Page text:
Ride Your Own Ride

by geno on November 28, 2016

The following article was taken from mcroadtrip.com.

Hello folks, Geno here.  The best piece of advice I think I could ever give anyone is to “ride your own ride”. I’m not talking about riding your own motorcycle. I’m talking about riding within your own skillset.

2bikersMost of us who ride, have ridden with others who may be more experienced, a little daring, or even careless and reckless. But just because someone else takes a chance, doesn’t mean we have to follow suit.

There are so many instances of this. I could never list them all, but here are a few things I’d like to share with you that may help you out –

Trying to keep up by racing through a yellow light. I know I’m guilty of this. But when you consider how many bikers are taken out in intersections, speeding up to get through one is not always the best idea. Your riding buddies aren’t going to leave you behind. They will either slow down and stop at the yellow light, or they will pull over and wait for you on the other side. It’s no big deal. Just be sure that before you twist the throttle to speed into the middle of an intersection, you won’t T-bone, or get T-boned.

Never trust an automobile driver to do the right thing when it comes to sharing the road with you and your bike. Never!

Weaving in and out of traffic, making abrupt lane changes. When riding in a congested highway situation, I tend to ride a little more aggressive to stay out of the herd. I like to either get out in front of the cagers, or settle in behind them. Sometimes that means speeding up and making a couple of lane changes to find my comfortable spot on the road. You may need to do the same thing, but remember to pick your own path, throttle up and make your own safe lane changes. Don’t just try to follow the leader. There’s plenty of road in front of you to safely catch up.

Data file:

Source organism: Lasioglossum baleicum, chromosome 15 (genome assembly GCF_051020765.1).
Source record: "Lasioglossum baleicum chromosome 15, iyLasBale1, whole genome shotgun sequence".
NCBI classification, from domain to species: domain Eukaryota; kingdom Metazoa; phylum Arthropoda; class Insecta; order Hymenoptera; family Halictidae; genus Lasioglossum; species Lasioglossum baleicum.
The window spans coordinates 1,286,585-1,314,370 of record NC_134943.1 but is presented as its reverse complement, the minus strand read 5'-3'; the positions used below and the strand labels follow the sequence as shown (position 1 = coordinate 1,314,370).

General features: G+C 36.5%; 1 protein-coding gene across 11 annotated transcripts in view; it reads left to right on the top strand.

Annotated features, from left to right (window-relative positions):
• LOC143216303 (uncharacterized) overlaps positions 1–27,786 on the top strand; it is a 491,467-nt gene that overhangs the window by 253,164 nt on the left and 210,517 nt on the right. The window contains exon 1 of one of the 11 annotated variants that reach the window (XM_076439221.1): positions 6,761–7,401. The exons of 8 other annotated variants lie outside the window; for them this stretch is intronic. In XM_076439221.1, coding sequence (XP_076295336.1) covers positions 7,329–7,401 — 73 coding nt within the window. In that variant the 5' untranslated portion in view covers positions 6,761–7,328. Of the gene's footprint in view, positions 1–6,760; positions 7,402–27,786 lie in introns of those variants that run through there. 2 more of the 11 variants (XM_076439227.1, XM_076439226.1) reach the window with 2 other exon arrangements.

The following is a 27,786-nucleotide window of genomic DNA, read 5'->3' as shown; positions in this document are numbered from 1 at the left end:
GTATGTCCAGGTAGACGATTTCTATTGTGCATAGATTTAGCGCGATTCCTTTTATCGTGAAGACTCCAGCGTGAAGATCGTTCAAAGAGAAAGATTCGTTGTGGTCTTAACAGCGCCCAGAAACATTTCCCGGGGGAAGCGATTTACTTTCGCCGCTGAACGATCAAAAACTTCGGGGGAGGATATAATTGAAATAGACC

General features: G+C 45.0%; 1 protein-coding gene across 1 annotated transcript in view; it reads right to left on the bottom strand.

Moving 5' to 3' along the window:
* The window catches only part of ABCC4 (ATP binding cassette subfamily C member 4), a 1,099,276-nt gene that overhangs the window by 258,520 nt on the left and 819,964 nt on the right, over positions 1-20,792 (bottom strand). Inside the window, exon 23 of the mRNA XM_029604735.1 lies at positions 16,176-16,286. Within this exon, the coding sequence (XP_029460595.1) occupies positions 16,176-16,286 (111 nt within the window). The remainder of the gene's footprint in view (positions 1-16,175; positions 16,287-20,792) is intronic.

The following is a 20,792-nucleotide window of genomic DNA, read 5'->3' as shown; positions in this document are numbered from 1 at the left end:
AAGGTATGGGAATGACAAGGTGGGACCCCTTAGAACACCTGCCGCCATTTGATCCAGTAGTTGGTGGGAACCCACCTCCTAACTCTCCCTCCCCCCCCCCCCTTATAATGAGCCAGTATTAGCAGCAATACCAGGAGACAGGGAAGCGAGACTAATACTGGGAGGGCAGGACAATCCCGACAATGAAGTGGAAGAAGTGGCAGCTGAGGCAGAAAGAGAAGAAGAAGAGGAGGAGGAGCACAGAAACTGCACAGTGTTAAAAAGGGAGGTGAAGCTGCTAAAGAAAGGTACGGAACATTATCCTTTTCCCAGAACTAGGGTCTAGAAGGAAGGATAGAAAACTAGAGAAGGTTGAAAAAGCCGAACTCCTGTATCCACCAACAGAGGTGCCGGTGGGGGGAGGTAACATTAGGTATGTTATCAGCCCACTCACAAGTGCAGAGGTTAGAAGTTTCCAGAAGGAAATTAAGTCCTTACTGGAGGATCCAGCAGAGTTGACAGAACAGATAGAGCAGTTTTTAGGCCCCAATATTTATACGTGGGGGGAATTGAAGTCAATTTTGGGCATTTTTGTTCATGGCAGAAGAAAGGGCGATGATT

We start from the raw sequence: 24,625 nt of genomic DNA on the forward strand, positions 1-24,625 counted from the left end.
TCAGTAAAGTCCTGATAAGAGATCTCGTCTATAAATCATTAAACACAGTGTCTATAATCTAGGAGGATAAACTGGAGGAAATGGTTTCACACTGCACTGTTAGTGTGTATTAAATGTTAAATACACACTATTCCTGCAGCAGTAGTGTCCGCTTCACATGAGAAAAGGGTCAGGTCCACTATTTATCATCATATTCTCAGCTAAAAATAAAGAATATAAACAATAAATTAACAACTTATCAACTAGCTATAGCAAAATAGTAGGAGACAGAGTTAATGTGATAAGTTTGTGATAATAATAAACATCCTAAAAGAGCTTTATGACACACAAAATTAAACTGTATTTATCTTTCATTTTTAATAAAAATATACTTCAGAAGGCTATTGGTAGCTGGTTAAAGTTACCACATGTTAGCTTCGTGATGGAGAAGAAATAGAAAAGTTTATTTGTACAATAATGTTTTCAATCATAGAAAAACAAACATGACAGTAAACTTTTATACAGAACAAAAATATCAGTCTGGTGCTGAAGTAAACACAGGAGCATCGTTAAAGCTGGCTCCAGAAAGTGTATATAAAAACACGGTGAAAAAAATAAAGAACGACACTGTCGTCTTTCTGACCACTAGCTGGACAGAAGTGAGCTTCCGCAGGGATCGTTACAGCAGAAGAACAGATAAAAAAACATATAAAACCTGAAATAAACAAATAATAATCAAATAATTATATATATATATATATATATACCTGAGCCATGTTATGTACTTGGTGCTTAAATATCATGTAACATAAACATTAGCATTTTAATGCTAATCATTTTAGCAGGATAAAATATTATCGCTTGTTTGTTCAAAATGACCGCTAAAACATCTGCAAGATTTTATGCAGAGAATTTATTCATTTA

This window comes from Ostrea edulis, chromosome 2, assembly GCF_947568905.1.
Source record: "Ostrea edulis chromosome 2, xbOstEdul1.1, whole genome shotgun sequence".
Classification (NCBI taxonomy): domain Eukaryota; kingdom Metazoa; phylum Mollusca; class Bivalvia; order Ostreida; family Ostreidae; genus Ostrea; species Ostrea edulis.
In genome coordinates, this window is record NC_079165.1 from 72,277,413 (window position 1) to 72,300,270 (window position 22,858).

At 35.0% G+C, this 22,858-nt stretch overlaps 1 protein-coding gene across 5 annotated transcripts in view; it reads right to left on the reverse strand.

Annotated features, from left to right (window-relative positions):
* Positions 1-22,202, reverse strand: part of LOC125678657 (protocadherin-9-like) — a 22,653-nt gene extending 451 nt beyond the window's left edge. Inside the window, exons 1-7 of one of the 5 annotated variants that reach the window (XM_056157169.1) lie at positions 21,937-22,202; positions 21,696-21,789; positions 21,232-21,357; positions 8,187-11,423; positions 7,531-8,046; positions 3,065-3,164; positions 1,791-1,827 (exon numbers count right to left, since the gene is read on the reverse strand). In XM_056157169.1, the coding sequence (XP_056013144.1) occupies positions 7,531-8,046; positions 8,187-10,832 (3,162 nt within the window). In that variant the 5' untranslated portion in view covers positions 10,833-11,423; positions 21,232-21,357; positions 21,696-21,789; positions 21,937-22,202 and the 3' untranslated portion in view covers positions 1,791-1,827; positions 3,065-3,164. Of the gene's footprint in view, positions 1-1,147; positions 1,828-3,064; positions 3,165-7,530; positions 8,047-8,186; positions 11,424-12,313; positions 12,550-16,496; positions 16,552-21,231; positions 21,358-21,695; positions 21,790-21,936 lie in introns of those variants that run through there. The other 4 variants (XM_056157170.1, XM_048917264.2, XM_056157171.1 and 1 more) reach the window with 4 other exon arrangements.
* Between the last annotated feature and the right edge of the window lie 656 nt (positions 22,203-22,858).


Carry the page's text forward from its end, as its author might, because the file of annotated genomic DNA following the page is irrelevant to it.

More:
Riding on curvy roads and feeling the lean is one of the things I enjoy most when riding my motorcycle. For a new rider, curves can sometimes be a little intimidating. Again, stay within your ability when riding curves. There has been many a rider who ran off the road, or lost traction in a curve by hitting it too fast and leaning too hard. Especially when you take into account the sand, pebbles, leaves, pine straw, etc., that may be lying in wait to booby-trap you. If you haven’t done so already, be sure to read my recent article on counter-steering. If you use counter-steering, the curves become much less stressful, and much more fun.

Dirty Harry said, “A man’s got to know his limitations.” Obviously that goes for women too. Passing vehicles is another area where we need to know and adhere to our own limitations. There are many things to consider when passing, especially on a two-lane road. It’s critical to know the power of your motorcycle, your ability to handle your bike at higher speeds, how much room you have to get around, wind buffering, animals running into your path, semi trucks throwing trash and recaps, etc. If your riding buddy passes another vehicle, before you launch, make sure you aren’t just following the leader, and that you are riding your own ride, safely.

There is so much more to say about riding your own ride, but I’ll leave it here and look for some of your own experiences and advice in the comments below.

I hope this helps.

Ride Safe & Ride-A-Lot!


Photo Credits: Thanks to the photographer who shot these two great photos.

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